States or the National Guard who possesses or is armed with a
handgun in the line of duty;
(C) a transfer by inheritance of title (but not possession) of a
handgun or ammunition to a juvenile; or
(D) the possession of a handgun or ammunition by a juvenile
taken in defense of the juvenile or other persons against an
intruder into the residence of the juvenile or a residence in which
the juvenile is an invited guest.

(4) A handgun or ammunition, the possession of which is transferred
to a juvenile in circumstances in which the transferor is not in
violation of this subsection shall not be subject to permanent
confiscation by the Government if its possession by the juvenile
subsequently becomes unlawful because of the conduct of the juvenile,
but shall be returned to the lawful owner when such handgun or
ammunition is no longer required by the Government for the purposes of
investigation or prosecution.
(5) For purposes of this subsection, the term ``juvenile'' means a
person who is less than 18 years of age.

Old Fuff
December 1, 2008, 10:41 AM
The first post didn't mention handguns, but he did say...

How in the world could you teach a kid to shoot if you can't supervise the kid without yourself letting go of the rifle?

I am also sure that no one at the gunshow was aware of 18 USC 922, and highly doubt that even under a president Obama a U.S. Attorney would try to enforce the statute within a context of a minor, with a parent, handling an unloaded handgun, at a gun show. If a sale to the minor was contemplated that might be a different matter.

I also doubt that there is any human activity that isn't illegal under some obscure statute, law, ordinance, or regulation.

everallm
December 1, 2008, 11:24 AM
Pick up and look is NOT possession in the eyes of the law and as such 18 USC 922 is not relevant in this case. Possession requires ownership or explicit or implicit exclusive control.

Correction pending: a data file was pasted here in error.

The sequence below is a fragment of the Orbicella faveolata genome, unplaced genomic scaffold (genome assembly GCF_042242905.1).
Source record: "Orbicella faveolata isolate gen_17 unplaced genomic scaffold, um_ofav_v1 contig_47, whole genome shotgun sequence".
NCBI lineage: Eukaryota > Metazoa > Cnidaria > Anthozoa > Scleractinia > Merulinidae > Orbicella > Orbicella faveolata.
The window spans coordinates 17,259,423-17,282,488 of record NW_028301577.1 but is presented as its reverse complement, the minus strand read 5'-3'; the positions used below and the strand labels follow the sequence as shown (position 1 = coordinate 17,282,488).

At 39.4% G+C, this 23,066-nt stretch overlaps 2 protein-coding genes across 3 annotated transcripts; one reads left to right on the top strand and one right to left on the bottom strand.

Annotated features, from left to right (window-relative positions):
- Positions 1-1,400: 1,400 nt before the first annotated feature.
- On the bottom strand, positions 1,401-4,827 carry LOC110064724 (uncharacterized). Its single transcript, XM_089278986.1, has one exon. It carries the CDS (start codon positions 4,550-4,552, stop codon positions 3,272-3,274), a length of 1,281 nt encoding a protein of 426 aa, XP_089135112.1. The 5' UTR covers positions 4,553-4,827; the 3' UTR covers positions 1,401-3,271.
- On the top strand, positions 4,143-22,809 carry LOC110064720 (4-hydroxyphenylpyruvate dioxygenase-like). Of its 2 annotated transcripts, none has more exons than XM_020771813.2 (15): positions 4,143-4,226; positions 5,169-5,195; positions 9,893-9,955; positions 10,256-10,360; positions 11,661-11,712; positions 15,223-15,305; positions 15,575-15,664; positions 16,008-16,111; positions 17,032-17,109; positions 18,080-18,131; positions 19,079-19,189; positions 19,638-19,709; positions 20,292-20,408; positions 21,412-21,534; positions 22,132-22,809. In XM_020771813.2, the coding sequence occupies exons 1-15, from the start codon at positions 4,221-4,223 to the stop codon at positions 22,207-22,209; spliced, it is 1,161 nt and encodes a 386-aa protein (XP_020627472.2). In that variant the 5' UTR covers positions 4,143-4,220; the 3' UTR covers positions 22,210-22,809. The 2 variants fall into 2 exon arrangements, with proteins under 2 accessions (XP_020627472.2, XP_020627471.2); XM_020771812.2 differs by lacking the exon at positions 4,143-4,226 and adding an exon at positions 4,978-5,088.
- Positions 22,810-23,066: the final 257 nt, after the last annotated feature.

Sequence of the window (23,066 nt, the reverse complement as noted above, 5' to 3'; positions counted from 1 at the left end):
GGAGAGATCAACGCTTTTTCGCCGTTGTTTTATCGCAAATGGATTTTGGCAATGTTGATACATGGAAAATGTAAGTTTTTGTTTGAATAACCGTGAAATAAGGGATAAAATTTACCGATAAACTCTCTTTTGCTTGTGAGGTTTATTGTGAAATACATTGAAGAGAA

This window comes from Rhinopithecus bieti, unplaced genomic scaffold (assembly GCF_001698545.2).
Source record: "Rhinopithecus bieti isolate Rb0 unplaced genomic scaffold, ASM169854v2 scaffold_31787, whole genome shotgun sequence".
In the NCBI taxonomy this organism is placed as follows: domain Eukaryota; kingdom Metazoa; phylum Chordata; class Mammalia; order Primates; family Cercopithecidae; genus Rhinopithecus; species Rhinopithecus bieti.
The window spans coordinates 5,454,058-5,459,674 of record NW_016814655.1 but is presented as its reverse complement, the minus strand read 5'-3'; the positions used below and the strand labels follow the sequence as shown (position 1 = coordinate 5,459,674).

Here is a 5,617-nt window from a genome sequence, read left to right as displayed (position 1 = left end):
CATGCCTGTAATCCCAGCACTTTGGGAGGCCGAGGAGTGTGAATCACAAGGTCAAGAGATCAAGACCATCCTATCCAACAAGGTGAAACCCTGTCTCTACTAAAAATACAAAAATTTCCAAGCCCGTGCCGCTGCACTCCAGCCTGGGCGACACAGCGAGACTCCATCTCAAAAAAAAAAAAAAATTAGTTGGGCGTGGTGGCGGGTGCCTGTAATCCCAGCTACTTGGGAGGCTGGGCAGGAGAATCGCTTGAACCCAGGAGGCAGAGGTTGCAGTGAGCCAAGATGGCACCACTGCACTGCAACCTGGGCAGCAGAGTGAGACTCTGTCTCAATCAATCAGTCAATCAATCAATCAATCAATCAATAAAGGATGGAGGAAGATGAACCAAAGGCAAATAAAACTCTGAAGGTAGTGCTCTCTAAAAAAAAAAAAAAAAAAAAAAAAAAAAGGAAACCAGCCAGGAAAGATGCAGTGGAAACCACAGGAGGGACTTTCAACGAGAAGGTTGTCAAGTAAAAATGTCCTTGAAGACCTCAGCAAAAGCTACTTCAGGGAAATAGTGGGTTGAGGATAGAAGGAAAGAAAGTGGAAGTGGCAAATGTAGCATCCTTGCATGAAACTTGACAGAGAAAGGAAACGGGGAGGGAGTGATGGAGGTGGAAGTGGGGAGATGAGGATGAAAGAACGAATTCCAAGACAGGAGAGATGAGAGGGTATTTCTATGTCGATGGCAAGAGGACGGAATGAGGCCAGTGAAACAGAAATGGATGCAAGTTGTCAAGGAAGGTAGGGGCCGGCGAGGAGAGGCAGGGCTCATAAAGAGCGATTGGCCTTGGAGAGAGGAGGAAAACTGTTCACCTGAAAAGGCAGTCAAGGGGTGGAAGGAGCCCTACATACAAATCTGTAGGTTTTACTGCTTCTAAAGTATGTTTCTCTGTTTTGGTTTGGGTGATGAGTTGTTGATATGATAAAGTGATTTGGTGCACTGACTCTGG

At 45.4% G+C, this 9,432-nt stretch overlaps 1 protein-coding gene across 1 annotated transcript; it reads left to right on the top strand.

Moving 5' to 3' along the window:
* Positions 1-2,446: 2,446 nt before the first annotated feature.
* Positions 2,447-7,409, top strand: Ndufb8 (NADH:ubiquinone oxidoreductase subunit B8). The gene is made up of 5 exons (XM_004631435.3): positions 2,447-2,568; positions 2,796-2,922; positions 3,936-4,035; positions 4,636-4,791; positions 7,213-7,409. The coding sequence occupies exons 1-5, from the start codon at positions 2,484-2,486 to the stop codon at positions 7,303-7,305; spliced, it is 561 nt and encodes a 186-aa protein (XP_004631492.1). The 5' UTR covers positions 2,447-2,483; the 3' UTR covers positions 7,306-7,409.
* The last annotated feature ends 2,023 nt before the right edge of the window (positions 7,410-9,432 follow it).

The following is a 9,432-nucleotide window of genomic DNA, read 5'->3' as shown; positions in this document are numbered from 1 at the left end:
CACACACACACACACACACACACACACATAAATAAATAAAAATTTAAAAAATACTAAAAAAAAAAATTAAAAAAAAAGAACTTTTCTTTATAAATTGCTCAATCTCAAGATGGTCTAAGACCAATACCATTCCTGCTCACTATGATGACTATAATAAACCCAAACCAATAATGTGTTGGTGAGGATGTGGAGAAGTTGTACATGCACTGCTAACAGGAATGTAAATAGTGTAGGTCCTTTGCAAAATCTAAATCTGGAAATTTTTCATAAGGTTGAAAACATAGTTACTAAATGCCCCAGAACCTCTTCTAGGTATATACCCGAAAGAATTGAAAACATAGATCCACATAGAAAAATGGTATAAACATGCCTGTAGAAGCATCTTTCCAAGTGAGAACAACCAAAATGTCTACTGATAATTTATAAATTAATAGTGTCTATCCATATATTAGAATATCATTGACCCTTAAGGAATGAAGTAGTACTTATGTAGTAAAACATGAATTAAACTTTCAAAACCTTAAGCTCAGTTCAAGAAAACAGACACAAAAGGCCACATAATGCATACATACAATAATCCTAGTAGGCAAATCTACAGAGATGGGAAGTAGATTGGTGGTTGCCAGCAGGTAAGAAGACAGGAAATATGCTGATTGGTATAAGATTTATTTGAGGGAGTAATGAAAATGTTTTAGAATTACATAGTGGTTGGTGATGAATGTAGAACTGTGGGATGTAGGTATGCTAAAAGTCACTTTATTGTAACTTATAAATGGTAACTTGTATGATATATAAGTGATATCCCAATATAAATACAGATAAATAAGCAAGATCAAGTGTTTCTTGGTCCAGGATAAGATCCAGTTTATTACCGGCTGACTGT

No sale, transfer, change of ownership or constructive use is involved in this situation so the point is moot.

If the owner/possesor does not want a minor to handle his firearm or there are site specific rules and restrictions in place, that is not the law but his prerogative.

nalioth
December 1, 2008, 12:10 PM
NavyLT, "possession" means "out of sight of the parent" and "solely in control of themselves" . For example: Little 14 year old Johnny is working the combine out on the south 40 all by himself and has .44 magnum revolver loaded with snake shot for their snake problem. He would be in possession of the revolver for the time he was out there.

Yes, if the kid was at the gun show by himself, you're danged skippy he wouldn't be handling anything from my table, but in this case, Pop was right there with him.

When a minor child is under the supervision of their parents, they can do anything legal. This includes drinking alcohol, smoking cigarettes, etc.

TexasRifleman
December 1, 2008, 12:15 PM
I beg to differ. It's the federal law in 18 USC 922 (x). A juvenile under the age of 18 may only temporarily possess a handgun for specific purposes at specific locations. The temporary possession must be in the course of employement, farming, ranching, target practice, hunting, or a course of instruction in firearm safety...the possession must be on the site of the specific activity (or being transported unloaded and cased to the site)...and with WRITTEN consent of the parent or guardian. Fondling firearms at a gun show do not fall within these guidelines. Notice subsections (i), (ii), (iii), and (iv) are all connected by AND.


Sorry, that only applies when the parent is not present. Doesn't have anything to do with this or with a child shooting a firearm with parental supervision.

You need to brush up on the definition of "possess".

ETA: Nalioth beat me to it while I was typing :)

nalioth
December 1, 2008, 12:27 PM
Even if his parents weren't present, the kid'd still not be in possession at a vendors table - the vendor would be.


Vendor rule ( these are just like gun shop laws that only exist in that particular gun shop ), nothing more.

Art Eatman
December 1, 2008, 12:34 PM
I know of no Texas law against a parentally-supervised kid handling a firearm. I can imagine a vendor being nervous; he doesn't know the kid nor the parent, insofar as their knowledge or sense of responsibility. I know I was always twitchy when kids came to my table.

State law speaks to possession away from home property, or to purchase. Farm and ranch kids are pretty much out of the equation.

NavyLCDR
December 2, 2008, 07:39 AM